A futuristic vision: technology is over-sophisticated, and the masses devote themselves to intellectual pursuits, while the basic needs of society are neglected. Coloured etching by W. Heath, 1828, after F.A.
- A., F., active 1828.
- Jany. 23 1828
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Signs of technology gone mad: a shop window of enormous size displaying grotesquely oversized hats; a shop so tall that the customers have to be winched up seated on an escalator; a bridge over the Channel and a tunnel beneath it, the latter collapsing; aerial bombardment from a battleship held up by balloons; an airship colliding with the moon; gas street lighting substituted for the sun; the street is full of mud because the street sweeper walks on stilts and does not need it to be cleared; transport in steam-powered cars Signs of society collapsing because the masses are devoted to high culture: an apple-seller reads Byron's poems while a boy steals her apples; a butcher and a dustman play chess while a dog runs off with the butcher's meat; a trio of street musicians play concert music instead of popular music; a ballad-singer imitates opera stars; footmen ape their masters but smoke in the streets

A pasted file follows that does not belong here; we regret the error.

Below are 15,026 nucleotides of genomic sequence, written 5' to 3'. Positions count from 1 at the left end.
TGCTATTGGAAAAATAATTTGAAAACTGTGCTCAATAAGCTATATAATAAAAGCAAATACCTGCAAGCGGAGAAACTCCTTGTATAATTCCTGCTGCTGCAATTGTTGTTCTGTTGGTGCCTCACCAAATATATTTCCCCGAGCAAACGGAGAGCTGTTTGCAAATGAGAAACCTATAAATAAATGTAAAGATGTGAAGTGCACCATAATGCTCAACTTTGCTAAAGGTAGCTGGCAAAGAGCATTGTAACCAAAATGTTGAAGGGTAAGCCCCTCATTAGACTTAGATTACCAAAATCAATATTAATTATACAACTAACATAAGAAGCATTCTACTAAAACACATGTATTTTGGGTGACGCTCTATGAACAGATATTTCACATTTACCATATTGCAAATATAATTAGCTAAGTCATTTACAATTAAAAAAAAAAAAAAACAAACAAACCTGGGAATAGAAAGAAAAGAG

London (St. James's Street) : G. Humphrey, Jany. 23 1828.
1 print : etching, with watercolour ; image 21.3 x 32.6 cm
The march of intellect. F.A. Esq. inv. [Paul Pry] del. & sculp.
British Museum, Catalogue of political and personal satires, vol. XI, London 1954, no. 15604
Wellcome Library no. 36373i
By William Heath using the pseudonym Paul Pry, represented by a vignette of Paul Pry. The designer, "F.A. Esq.", is not identified in the British Museum catalogue (loc. cit.)